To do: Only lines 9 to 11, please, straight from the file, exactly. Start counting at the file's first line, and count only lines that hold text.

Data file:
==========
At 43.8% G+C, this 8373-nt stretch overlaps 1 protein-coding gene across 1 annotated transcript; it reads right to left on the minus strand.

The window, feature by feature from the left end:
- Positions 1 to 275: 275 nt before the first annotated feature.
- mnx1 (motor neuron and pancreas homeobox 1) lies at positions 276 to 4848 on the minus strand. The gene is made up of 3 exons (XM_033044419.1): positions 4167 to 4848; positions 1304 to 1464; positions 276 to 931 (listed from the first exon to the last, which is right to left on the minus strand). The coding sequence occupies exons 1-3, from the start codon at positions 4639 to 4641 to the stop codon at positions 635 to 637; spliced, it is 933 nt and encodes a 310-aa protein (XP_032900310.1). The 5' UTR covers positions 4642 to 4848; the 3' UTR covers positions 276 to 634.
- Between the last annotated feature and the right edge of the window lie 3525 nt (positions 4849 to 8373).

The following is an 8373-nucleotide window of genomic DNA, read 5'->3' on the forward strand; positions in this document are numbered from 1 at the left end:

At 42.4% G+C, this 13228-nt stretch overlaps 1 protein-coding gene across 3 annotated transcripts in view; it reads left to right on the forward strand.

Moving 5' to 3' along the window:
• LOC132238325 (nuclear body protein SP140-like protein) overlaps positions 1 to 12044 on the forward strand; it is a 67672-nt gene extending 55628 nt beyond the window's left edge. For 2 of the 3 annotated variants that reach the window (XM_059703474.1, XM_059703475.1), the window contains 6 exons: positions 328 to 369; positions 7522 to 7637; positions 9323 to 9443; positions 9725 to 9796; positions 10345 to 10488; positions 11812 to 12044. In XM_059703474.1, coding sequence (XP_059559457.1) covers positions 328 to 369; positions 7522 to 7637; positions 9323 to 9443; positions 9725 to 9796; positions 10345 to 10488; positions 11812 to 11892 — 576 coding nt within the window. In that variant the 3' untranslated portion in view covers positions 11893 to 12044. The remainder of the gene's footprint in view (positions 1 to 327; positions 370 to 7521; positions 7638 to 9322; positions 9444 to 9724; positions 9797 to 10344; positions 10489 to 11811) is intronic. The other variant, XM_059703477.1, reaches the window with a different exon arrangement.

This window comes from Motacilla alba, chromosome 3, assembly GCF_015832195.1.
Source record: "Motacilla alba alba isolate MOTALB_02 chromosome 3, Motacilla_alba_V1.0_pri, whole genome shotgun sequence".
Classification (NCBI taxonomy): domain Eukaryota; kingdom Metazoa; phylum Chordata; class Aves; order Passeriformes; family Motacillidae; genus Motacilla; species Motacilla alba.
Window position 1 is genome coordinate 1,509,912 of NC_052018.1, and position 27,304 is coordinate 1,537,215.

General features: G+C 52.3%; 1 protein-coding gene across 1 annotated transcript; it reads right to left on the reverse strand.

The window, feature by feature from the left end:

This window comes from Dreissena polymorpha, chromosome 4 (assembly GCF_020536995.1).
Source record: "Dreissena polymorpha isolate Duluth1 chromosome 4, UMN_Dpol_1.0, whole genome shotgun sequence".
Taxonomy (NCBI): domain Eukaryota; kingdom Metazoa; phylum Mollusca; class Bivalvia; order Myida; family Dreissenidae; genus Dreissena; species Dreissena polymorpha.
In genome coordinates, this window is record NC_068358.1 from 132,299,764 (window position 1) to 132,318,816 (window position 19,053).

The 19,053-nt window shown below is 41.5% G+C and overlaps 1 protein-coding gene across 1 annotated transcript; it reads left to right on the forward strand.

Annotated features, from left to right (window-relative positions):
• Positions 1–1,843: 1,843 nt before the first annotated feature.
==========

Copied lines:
• LOC132238325 (nuclear body protein SP140-like protein) overlaps positions 1 to 12044 on the forward strand; it is a 67672-nt gene extending 55628 nt beyond the window's left edge. For 2 of the 3 annotated variants that reach the window (XM_059703474.1, XM_059703475.1), the window contains 6 exons: positions 328 to 369; positions 7522 to 7637; positions 9323 to 9443; positions 9725 to 9796; positions 10345 to 10488; positions 11812 to 12044. In XM_059703474.1, coding sequence (XP_059559457.1) covers positions 328 to 369; positions 7522 to 7637; positions 9323 to 9443; positions 9725 to 9796; positions 10345 to 10488; positions 11812 to 11892 — 576 coding nt within the window. In that variant the 3' untranslated portion in view covers positions 11893 to 12044. The remainder of the gene's footprint in view (positions 1 to 327; positions 370 to 7521; positions 7638 to 9322; positions 9444 to 9724; positions 9797 to 10344; positions 10489 to 11811) is intronic. The other variant, XM_059703477.1, reaches the window with a different exon arrangement.

This window comes from Motacilla alba, chromosome 3, assembly GCF_015832195.1.
Source record: "Motacilla alba alba isolate MOTALB_02 chromosome 3, Motacilla_alba_V1.0_pri, whole genome shotgun sequence".